Paul Robinson: I'm quitting road racing for the sake of my son

North West 200 and Ulster Grand Prix winner Paul Robinson says he is quitting road racing for the sake of his five-year-old son.

By The Newsroom
Friday, 31st August 2018, 10:04 pm
Updated Monday, 3rd September 2018, 12:18 pm
Paul Robinson with his son Max after he won the Ultra-Lightweight races at the Ulster Grand Prix in 2017.
Paul Robinson with his son Max after he won the Ultra-Lightweight races at the Ulster Grand Prix in 2017.

In an exclusive interview with the News Letter, the County Antrim man said the tragic death of his cousin William Dunlop in a crash at the Skerries 100 in July had convinced him to hang up his leathers for good.

His father and legendary Armoy Armada member Mervyn was killed at the North West 200 in 1980 when Robinson was only a young boy.

Speaking at his home in Ballymoney on Thursday, Robinson said he was no longer prepared to run the risk of leaving his little son Max fatherless and confirmed September’s Irish road racing finale at Killalane near Dublin would be his last appearance between the hedges.

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Paul Robinson with his son Max after he won the Ultra-Lightweight races at the Ulster Grand Prix in 2017.

He said: “I’ve had a long career and I’ve been thinking that I don’t want to leave my wee boy the way I was left myself – a five-year-old growing up and asking questions later in his life like, ‘what if my dad was sill here?’

“I don’t want him being in a situation where he would be asking what life would have been like if I hadn’t raced.

“I know what it is like because the only real memories I have of my own dad have come from other people – not one of those memories are my own. I do have a few little memories, but nothing really much because I was so young. I don’t want that for Max,” he added.

“It’s been on my mind for a little while now and after what happened to William, that was the final nail in the coffin for me: I’ve had enough of it now.”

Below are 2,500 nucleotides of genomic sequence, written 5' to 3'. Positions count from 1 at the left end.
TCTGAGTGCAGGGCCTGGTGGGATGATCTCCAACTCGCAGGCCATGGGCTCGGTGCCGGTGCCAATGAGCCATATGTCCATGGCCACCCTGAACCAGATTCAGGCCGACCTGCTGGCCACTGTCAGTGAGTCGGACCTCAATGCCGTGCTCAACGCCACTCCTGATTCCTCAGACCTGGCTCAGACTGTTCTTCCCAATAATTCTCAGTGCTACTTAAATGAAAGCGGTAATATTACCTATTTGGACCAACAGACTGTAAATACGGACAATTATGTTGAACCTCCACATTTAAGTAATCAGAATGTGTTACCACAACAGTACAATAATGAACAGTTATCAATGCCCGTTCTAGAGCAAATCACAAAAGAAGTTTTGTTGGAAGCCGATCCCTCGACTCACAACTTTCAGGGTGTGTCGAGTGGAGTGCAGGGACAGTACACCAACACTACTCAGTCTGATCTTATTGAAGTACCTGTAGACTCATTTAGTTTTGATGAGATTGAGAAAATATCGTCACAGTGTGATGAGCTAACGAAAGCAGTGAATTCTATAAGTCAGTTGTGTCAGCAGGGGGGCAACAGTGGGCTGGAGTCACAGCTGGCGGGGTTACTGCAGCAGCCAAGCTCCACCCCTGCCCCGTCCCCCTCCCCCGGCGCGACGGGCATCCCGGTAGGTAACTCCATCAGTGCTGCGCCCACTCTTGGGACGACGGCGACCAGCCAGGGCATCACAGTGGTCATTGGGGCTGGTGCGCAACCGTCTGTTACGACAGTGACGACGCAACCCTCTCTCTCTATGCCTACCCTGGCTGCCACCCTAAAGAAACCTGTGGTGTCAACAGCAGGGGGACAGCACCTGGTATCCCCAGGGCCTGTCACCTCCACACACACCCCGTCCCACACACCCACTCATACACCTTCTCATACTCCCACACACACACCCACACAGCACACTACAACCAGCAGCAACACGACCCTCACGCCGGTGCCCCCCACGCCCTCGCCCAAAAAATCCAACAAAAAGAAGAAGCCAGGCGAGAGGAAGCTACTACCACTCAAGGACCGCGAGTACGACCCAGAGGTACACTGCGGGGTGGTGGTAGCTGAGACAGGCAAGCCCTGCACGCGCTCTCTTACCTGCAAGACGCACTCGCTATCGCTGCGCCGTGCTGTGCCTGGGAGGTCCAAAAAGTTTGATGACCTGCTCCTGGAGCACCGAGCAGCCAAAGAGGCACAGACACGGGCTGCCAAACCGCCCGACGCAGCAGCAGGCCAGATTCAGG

Ballymoney man Paul Robinson leads Christian Elkin at the Ulster Grand Prix last year in the 125/Moto3 class.

Robinson, though, will still remain involved with motorcycle road racing in 2019 after revealing he intends to run his own team.

“I plan to run a wee team of my own and put someone on my bike next year, so that will keep me involved,” he said.

“I’ve actually no interest now in racing myself and I’m forcing myself through these last races. I don’t get the enjoyment any more and after William’s accident, it’s a matter of getting through each race meeting and I’m not enjoying it all.”

Robinson has experienced a few near-misses over the past few seasons and although he averted disaster, he knows only too well things could easily have turned out much worse.

Paul Robinson with his cousins Sam (left) and William Dunlop at Walderstown in 2012.

“I’ve had a couple of near-misses in the last year or two and thankfully nothing happened out of them, but afterwards you realise that things could have gone horribly wrong,” he said.

“It’s not as if we are getting paid thousands to race, so at this stage of my career it’s not worth it for me any more with my wee boy growing up.

“It’s not easy for many people in my family when I’m racing, especially my mum and my partner Juliana; it has to be hard on them every weekend.

“This will lift a lot of the weight off their mind as well and I just can’t bring myself to do it any more.”

Former British championship racer winner Paul Robinson was overcome with emotion after winning the last ever 125cc race at the North West 200 in 2010.

After a long and successful career, he says his victories in the 125 race at the North West 200 in 2010 and a double in the 125/Moto3 races at last year’s Ulster Grand Prix were his proudest moments.

“For me, winning at the North West 200 and Ulster Grand Prix stand out for me as the best moments of my career. It was nice to win British championship races, but none of those came close to winning at the North West and Ulster,” Robinson said.

“At the North West in 2010, William (Dunlop) broke down on the second lap and that left me out on my own. I had so much time to worry if the bike would keep going until the end but it never missed a beat and everyone was waving on the last lap.

“It was quite emotional going along the Coast Road and it was the last ever two-stroke race at the North West, which is special too,” he added.

“I’ll miss the buzz of winning races more than anything because that is simply second to none. When you pull the visor down and head out there, you’re on your own in your own little world – that’s what I’m really going to miss.”

He hopes to end his career on a high by clinching the Irish 125/Moto3 championship at Killalane next month after already sewing up the Ulster title on his Moto3 Honda.

An experienced competitor, Robinson won 125cc races at British championship level and finished second and third overall in 2000 and 2001.